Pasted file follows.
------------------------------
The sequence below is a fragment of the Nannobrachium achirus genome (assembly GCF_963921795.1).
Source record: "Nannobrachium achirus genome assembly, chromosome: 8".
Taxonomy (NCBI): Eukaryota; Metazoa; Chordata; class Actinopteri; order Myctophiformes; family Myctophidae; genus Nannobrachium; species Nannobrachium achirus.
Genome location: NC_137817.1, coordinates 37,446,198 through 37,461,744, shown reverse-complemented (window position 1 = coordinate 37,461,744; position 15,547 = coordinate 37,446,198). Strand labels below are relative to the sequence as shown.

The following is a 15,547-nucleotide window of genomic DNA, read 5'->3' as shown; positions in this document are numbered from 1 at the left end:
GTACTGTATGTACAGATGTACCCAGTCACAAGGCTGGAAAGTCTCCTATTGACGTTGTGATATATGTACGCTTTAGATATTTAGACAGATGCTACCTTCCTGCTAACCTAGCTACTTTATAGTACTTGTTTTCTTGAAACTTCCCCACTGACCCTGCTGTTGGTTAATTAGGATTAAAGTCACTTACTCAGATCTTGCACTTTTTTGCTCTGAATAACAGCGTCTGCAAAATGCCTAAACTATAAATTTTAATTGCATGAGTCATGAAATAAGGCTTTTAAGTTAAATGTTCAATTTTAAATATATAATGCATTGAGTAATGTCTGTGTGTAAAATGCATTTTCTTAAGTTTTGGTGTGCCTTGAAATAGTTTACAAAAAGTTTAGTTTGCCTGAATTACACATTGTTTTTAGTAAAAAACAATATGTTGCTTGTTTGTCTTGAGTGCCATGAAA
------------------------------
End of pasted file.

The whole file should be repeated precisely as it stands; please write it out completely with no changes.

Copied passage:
The sequence below is a fragment of the Nannobrachium achirus genome (assembly GCF_963921795.1).
Source record: "Nannobrachium achirus genome assembly, chromosome: 8".
Taxonomy (NCBI): Eukaryota; Metazoa; Chordata; class Actinopteri; order Myctophiformes; family Myctophidae; genus Nannobrachium; species Nannobrachium achirus.
Genome location: NC_137817.1, coordinates 37,446,198 through 37,461,744, shown reverse-complemented (window position 1 = coordinate 37,461,744; position 15,547 = coordinate 37,446,198). Strand labels below are relative to the sequence as shown.

The following is a 15,547-nucleotide window of genomic DNA, read 5'->3' as shown; positions in this document are numbered from 1 at the left end:
GTACTGTATGTACAGATGTACCCAGTCACAAGGCTGGAAAGTCTCCTATTGACGTTGTGATATATGTACGCTTTAGATATTTAGACAGATGCTACCTTCCTGCTAACCTAGCTACTTTATAGTACTTGTTTTCTTGAAACTTCCCCACTGACCCTGCTGTTGGTTAATTAGGATTAAAGTCACTTACTCAGATCTTGCACTTTTTTGCTCTGAATAACAGCGTCTGCAAAATGCCTAAACTATAAATTTTAATTGCATGAGTCATGAAATAAGGCTTTTAAGTTAAATGTTCAATTTTAAATATATAATGCATTGAGTAATGTCTGTGTGTAAAATGCATTTTCTTAAGTTTTGGTGTGCCTTGAAATAGTTTACAAAAAGTTTAGTTTGCCTGAATTACACATTGTTTTTAGTAAAAAACAATATGTTGCTTGTTTGTCTTGAGTGCCATGAAA